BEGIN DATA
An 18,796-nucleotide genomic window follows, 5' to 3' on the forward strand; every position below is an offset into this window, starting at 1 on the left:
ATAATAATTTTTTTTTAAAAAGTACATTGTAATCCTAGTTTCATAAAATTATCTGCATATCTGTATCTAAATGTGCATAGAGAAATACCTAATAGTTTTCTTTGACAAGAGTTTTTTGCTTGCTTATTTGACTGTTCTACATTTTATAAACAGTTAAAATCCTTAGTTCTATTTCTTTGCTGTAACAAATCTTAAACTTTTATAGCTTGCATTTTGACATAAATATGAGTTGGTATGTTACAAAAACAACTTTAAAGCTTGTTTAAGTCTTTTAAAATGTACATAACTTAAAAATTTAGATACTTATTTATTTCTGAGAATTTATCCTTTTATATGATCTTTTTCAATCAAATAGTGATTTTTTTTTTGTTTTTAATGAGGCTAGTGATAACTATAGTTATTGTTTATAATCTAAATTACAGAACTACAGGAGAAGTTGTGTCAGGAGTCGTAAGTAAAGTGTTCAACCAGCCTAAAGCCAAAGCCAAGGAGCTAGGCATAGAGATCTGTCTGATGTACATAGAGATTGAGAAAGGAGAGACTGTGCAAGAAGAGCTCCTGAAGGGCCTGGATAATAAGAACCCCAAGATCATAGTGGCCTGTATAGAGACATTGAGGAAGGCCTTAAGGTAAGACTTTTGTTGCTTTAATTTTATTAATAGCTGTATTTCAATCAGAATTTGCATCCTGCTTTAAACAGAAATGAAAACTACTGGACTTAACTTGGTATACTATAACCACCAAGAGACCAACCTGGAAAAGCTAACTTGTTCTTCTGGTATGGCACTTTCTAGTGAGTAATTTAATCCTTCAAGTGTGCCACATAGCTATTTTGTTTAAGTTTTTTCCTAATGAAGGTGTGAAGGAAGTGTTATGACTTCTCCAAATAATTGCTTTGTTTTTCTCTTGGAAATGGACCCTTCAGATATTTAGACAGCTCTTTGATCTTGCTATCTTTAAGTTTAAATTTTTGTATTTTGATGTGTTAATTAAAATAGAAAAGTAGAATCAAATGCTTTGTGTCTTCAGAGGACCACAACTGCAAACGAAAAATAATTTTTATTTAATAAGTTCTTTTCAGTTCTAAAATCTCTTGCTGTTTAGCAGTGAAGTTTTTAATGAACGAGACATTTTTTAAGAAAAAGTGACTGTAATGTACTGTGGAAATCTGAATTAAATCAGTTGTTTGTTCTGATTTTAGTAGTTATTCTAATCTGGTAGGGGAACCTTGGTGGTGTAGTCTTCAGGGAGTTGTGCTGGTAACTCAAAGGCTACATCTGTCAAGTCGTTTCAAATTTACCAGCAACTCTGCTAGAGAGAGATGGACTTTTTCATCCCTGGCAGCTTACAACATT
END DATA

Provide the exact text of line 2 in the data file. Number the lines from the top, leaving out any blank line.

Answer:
ATAATAATTTTTTTTTAAAAAGTACATTGTAATCCTAGTTTCATAAAATTATCTGCATATCTGTATCTAAATGTGCATAGAGAAATACCTAATAGTTTTCTTTGACAAGAGTTTTTTGCTTGCTTATTTGACTGTTCTACATTTTATAAACAGTTAAAATCCTTAGTTCTATTTCTTTGCTGTAACAAATCTTAAACTTTTATAGCTTGCATTTTGACATAAATATGAGTTGGTATGTTACAAAAACAACTTTAAAGCTTGTTTAAGTCTTTTAAAATGTACATAACTTAAAAATTTAGATACTTATTTATTTCTGAGAATTTATCCTTTTATATGATCTTTTTCAATCAAATAGTGATTTTTTTTTTGTTTTTAATGAGGCTAGTGATAACTATAGTTATTGTTTATAATCTAAATTACAGAACTACAGGAGAAGTTGTGTCAGGAGTCGTAAGTAAAGTGTTCAACCAGCCTAAAGCCAAAGCCAAGGAGCTAGGCATAGAGATCTGTCTGATGTACATAGAGATTGAGAAAGGAGAGACTGTGCAAGAAGAGCTCCTGAAGGGCCTGGATAATAAGAACCCCAAGATCATAGTGGCCTGTATAGAGACATTGAGGAAGGCCTTAAGGTAAGACTTTTGTTGCTTTAATTTTATTAATAGCTGTATTTCAATCAGAATTTGCATCCTGCTTTAAACAGAAATGAAAACTACTGGACTTAACTTGGTATACTATAACCACCAAGAGACCAACCTGGAAAAGCTAACTTGTTCTTCTGGTATGGCACTTTCTAGTGAGTAATTTAATCCTTCAAGTGTGCCACATAGCTATTTTGTTTAAGTTTTTTCCTAATGAAGGTGTGAAGGAAGTGTTATGACTTCTCCAAATAATTGCTTTGTTTTTCTCTTGGAAATGGACCCTTCAGATATTTAGACAGCTCTTTGATCTTGCTATCTTTAAGTTTAAATTTTTGTATTTTGATGTGTTAATTAAAATAGAAAAGTAGAATCAAATGCTTTGTGTCTTCAGAGGACCACAACTGCAAACGAAAAATAATTTTTATTTAATAAGTTCTTTTCAGTTCTAAAATCTCTTGCTGTTTAGCAGTGAAGTTTTTAATGAACGAGACATTTTTTAAGAAAAAGTGACTGTAATGTACTGTGGAAATCTGAATTAAATCAGTTGTTTGTTCTGATTTTAGTAGTTATTCTAATCTGGTAGGGGAACCTTGGTGGTGTAGTCTTCAGGGAGTTGTGCTGGTAACTCAAAGGCTACATCTGTCAAGTCGTTTCAAATTTACCAGCAACTCTGCTAGAGAGAGATGGACTTTTTCATCCCTGGCAGCTTACAACATT